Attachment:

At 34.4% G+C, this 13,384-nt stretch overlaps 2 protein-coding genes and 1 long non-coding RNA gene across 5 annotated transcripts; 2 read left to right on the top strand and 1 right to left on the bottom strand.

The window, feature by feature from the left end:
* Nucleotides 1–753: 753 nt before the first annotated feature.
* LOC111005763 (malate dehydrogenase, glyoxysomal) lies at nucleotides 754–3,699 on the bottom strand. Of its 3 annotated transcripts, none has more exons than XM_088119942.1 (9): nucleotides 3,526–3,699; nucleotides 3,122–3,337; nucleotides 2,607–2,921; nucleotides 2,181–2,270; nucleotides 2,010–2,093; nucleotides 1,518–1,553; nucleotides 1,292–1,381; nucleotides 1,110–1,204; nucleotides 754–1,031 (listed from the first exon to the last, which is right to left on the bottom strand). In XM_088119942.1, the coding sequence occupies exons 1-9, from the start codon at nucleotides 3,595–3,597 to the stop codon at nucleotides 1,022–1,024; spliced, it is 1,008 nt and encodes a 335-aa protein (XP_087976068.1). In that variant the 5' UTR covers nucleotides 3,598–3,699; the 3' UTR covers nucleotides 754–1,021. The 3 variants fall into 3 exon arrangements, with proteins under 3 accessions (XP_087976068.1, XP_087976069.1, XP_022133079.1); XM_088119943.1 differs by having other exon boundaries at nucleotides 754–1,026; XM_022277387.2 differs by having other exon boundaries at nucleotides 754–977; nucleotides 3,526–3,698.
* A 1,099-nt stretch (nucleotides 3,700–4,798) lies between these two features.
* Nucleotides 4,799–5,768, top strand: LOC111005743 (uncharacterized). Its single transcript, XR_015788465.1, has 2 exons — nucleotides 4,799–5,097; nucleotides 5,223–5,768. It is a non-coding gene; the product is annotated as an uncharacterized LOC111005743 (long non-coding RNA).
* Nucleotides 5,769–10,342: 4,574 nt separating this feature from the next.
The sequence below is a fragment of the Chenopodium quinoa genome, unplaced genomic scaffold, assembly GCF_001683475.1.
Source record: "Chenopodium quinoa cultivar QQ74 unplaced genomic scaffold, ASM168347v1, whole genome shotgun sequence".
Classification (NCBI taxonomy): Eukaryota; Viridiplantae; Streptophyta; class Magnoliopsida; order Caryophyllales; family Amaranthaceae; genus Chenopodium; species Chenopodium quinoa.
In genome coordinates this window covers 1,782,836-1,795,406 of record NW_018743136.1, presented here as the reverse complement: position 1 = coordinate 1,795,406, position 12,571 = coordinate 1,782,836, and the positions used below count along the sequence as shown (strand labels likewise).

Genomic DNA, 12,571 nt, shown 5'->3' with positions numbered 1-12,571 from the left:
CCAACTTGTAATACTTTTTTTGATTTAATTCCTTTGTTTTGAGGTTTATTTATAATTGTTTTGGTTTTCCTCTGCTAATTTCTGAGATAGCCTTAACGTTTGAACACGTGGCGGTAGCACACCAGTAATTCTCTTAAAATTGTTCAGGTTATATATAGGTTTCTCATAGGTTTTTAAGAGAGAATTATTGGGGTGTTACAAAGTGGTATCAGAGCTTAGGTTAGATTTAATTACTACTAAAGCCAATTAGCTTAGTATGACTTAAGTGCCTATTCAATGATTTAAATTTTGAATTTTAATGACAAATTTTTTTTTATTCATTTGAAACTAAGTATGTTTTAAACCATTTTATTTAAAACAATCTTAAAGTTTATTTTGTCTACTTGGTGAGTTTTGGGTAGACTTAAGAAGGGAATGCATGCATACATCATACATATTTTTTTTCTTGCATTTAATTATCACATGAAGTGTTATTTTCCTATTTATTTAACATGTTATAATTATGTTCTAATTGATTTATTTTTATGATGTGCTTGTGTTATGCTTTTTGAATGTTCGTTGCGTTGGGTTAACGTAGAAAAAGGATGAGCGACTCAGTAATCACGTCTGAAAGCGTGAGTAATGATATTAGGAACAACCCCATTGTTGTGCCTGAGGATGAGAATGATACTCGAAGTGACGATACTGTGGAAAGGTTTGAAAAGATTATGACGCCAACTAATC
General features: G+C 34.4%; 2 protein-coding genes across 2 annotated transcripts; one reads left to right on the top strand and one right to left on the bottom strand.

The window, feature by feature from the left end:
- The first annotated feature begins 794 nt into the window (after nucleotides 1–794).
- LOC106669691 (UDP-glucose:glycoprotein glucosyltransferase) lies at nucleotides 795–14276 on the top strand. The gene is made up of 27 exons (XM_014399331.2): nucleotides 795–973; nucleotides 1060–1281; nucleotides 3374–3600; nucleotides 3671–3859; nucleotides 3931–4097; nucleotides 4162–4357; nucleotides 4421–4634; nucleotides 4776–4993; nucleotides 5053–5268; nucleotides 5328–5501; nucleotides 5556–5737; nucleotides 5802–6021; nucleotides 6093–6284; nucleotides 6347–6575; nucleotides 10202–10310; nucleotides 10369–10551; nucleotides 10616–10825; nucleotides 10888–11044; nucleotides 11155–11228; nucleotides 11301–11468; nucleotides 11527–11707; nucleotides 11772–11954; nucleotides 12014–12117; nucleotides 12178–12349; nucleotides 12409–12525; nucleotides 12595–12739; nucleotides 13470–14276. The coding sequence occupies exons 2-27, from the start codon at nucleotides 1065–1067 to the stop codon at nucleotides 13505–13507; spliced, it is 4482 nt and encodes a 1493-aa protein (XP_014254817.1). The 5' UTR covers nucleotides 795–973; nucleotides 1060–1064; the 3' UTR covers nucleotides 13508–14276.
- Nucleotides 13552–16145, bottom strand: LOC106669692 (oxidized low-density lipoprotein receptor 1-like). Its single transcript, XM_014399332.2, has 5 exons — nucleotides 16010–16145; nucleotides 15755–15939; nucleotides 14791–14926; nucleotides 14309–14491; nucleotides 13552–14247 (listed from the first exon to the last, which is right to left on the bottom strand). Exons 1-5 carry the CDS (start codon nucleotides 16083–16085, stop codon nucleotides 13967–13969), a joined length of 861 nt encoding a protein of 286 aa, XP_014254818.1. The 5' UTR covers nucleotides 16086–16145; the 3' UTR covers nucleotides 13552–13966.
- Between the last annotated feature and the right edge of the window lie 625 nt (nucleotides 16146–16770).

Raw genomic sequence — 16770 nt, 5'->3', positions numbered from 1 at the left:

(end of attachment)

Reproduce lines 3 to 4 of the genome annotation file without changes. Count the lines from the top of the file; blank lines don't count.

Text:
* Nucleotides 1–753: 753 nt before the first annotated feature.
* LOC111005763 (malate dehydrogenase, glyoxysomal) lies at nucleotides 754–3,699 on the bottom strand. Of its 3 annotated transcripts, none has more exons than XM_088119942.1 (9): nucleotides 3,526–3,699; nucleotides 3,122–3,337; nucleotides 2,607–2,921; nucleotides 2,181–2,270; nucleotides 2,010–2,093; nucleotides 1,518–1,553; nucleotides 1,292–1,381; nucleotides 1,110–1,204; nucleotides 754–1,031 (listed from the first exon to the last, which is right to left on the bottom strand). In XM_088119942.1, the coding sequence occupies exons 1-9, from the start codon at nucleotides 3,595–3,597 to the stop codon at nucleotides 1,022–1,024; spliced, it is 1,008 nt and encodes a 335-aa protein (XP_087976068.1). In that variant the 5' UTR covers nucleotides 3,598–3,699; the 3' UTR covers nucleotides 754–1,021. The 3 variants fall into 3 exon arrangements, with proteins under 3 accessions (XP_087976068.1, XP_087976069.1, XP_022133079.1); XM_088119943.1 differs by having other exon boundaries at nucleotides 754–1,026; XM_022277387.2 differs by having other exon boundaries at nucleotides 754–977; nucleotides 3,526–3,698.